|Posted by Anna Belleforte on July 8, 2019 at 1:15 PM||comments (0)|
I’ve been developing a new series of paintings with a combination of media that I’ve been avoiding: fragmented printed matter along with paint. It creates a fantastic effect – hyperrealism with a painterly quality. I’ve felt hesitant doing this because I cannot guarantee the colour-fastness of the integrated magazine pictures over time. I simply don’t know how these image fragments, even with medium and varnish cover, will fare on constant exposure to daylight. But then for that matter, we also don’t know yet how acrylic will perform as it’s a relatively recent medium. Because I studied Art History and have such respect for the old masters, I’ve always felt the need to make art with pigments that had lasting quality, that would survive centuries. (Whether or not the work was good enough to make it through, well, who can ever be sure of that?!)
But I’ve come to realize that the work I make and which is bought by someone who loves it, is a record of our current times and may not even be as loved in 50 years. Certainly that has been the way of art history: art from the most recent past is rejected, abhorred, only to be appreciated much later again. So does it matter that what I make retains its colour brilliance in 100 years? Maybe not, is my conclusion. Yet I do continue to try, so I cover my work in UV-protection varnish. There may be hope for the future. I read recently about experiments being done at Wageningen University, learning from and replicating photonic materials such as that found in peacocks, beetles and butterflies – whose colours never fade, even in fossil form.
|Posted by Anna Belleforte on July 1, 2019 at 5:50 AM||comments (0)|
There is so much wonderful art out there, I sometimes think: what on earth am I contributing? What I have learned is to be true to your own perspectives, how you see things. This is the only way to make truly original art. Of course I’m influenced by art that I see online and in museums, but it’s the combination of how I see things and how my hands work that makes an artwork my own. One of my favourite painters is Wayne Thiebaud. Not for his cakes and candy (though these are great), but his urban landscapes in which he dares to use colour and vertiginous angles. It’s tempting to ‘copy’ aspects for use in my own way of seeing and interpreting. But I’ll never be Wayne, and my context is different. Nonetheless, the childlike quality of his paintings inspire me and have let me see that powerful colour is a huge draw. No need to suppress it.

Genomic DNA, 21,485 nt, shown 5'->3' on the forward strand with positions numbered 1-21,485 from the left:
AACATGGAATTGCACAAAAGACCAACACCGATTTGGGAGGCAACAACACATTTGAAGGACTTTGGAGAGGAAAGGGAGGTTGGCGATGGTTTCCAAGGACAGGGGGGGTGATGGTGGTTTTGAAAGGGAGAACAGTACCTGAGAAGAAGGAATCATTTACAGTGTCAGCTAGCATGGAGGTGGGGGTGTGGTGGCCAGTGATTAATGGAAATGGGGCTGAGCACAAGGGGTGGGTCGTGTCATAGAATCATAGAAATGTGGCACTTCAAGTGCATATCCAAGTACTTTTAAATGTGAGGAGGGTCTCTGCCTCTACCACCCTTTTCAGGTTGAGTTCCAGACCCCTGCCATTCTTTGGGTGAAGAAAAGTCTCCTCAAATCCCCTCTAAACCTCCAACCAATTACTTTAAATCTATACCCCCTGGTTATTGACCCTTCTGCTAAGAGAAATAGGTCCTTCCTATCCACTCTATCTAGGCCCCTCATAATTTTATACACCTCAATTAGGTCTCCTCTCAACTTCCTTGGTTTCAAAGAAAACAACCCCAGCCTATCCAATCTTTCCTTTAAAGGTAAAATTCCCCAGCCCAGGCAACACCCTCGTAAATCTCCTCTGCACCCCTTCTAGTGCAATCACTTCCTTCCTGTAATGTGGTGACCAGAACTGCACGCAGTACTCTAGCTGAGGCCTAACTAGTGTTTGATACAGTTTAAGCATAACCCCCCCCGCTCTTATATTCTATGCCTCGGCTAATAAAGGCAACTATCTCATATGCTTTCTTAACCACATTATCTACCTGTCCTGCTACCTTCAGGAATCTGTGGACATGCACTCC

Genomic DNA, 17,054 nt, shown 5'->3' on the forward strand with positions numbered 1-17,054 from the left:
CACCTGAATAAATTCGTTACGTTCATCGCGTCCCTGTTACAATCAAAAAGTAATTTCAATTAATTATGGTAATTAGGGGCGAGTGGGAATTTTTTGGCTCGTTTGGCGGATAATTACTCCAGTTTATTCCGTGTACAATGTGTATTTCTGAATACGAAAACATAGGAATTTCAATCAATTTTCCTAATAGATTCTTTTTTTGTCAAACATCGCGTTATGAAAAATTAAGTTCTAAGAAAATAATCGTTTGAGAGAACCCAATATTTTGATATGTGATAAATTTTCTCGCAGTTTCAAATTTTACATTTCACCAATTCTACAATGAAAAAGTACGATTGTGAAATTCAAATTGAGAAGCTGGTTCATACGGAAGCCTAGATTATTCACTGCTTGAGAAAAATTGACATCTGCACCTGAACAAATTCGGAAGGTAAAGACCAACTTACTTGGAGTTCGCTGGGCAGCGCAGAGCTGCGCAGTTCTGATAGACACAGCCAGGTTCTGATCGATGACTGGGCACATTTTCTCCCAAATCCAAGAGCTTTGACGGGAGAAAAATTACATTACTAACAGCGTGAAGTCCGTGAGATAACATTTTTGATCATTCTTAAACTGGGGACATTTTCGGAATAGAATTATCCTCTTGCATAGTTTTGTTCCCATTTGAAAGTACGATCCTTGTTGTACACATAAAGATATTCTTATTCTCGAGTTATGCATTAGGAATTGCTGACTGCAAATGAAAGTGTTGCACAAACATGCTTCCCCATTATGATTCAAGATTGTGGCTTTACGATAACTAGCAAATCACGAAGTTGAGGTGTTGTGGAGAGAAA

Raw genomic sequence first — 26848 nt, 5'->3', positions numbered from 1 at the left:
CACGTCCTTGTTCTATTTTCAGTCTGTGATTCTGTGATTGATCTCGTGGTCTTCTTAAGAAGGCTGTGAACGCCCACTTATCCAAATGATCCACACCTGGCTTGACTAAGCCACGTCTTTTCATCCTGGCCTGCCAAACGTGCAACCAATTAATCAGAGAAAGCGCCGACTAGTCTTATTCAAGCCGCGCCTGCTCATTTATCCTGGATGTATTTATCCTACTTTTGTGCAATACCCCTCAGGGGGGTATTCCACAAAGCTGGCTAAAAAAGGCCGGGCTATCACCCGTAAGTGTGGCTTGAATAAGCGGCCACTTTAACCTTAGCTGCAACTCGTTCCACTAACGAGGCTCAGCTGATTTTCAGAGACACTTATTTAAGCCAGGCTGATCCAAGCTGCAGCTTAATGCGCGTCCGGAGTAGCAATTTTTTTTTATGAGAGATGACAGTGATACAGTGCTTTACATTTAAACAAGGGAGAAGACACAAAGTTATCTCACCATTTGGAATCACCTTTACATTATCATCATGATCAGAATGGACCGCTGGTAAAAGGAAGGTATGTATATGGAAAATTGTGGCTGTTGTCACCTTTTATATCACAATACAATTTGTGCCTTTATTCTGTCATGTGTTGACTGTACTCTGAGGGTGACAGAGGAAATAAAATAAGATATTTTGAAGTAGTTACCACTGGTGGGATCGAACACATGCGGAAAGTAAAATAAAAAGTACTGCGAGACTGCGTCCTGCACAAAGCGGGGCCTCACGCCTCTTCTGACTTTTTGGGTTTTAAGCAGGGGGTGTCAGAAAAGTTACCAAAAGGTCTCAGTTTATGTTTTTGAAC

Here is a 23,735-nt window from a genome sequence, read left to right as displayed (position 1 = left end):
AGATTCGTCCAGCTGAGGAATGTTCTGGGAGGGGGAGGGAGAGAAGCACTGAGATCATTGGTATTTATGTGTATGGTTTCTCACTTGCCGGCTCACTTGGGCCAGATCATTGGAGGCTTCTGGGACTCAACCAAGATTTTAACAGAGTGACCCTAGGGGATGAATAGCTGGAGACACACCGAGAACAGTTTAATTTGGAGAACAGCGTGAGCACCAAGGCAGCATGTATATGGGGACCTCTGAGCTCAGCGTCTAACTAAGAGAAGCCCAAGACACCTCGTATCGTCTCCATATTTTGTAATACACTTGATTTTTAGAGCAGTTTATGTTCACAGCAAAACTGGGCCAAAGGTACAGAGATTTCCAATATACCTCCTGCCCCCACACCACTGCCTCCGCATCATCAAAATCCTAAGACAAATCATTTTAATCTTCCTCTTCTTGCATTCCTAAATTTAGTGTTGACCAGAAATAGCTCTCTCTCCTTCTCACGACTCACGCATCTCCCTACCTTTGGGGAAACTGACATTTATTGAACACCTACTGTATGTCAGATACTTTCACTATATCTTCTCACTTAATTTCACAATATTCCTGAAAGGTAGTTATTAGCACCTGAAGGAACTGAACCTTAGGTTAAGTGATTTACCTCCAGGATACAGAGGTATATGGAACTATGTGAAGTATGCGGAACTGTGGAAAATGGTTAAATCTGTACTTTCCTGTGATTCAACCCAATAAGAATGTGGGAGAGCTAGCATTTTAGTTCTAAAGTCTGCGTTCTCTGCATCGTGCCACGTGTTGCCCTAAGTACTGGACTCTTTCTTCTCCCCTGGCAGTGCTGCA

|Posted by Anna Belleforte on June 13, 2019 at 6:45 AM||comments (0)|
Kunst in het Volkspark in Enschede is a lovely art market. The people are friendly and enthusiastic, it's busy with people and activities, and it was a gorgeous day! One artwork went to a woman who fell in love with it instantly, for the colours, historic feel and subject matter. Sometimes you see it and you just know.
|Posted by Anna Belleforte on June 8, 2019 at 9:00 AM||comments (0)|
I will be exhibiting on Sunday, 9 June, at 'Kunst in het Volkspark' in Enschede. Works on display include the Irrealities, Neither Here Nor There, Myth-building and Architactile series - many discounted! Come and see me between 11 and 5. www.kunstinhetvolkspark.nl
|Posted by Anna Belleforte on March 25, 2019 at 11:15 AM||comments (0)|
I am excited to announce that I’ve been accepted into the prestigious De Ploegh Society of Artists, established in 1934. New member artists will be exhibiting in the summer. Details to come. https://www.deploegh.nl/galerie-de-ploegh/
I’ve also been asked to submit for Diepenheim’s Kunstmoment again for the their anniversary exhibition, after reviewing all the artists they’ve hosted over the past 15 years. http://www.kunstmomentdiepenheim.nl
|Posted by Anna Belleforte on February 14, 2019 at 4:45 AM||comments (0)|
This trip was an opportunity to observe a country in development towards urbanism and a culture rich in symbolism and artistic expression. And one that celebrates this. I saw turtles (symbolic of longevity) everywhere in sculpture form, often as feet to support important things. In Hue I witnessed amazing technical skill in ‘painting’ with silk threads. In an exhibition in HCMC the sale of an artwork is celebrated with a big red bow (instead of a tiny red dot) – how lovely is that? I also loved the stylistic simplicity of the ‘cloud’ sculptures on the roof ridges of many temples, and the dogs that roamed and slept freely there to find the peace they needed. At night when there’s a full moon, burning candles in paper lanterns floated on the Perfume River towards the sea. These are prayers set out by individuals and monks at the pagodas. It creates a beautiful line of orange dots in slow procession. Though the chaotic urbanism can be hard to take at times, there are always moments of respite. This is what I take with me.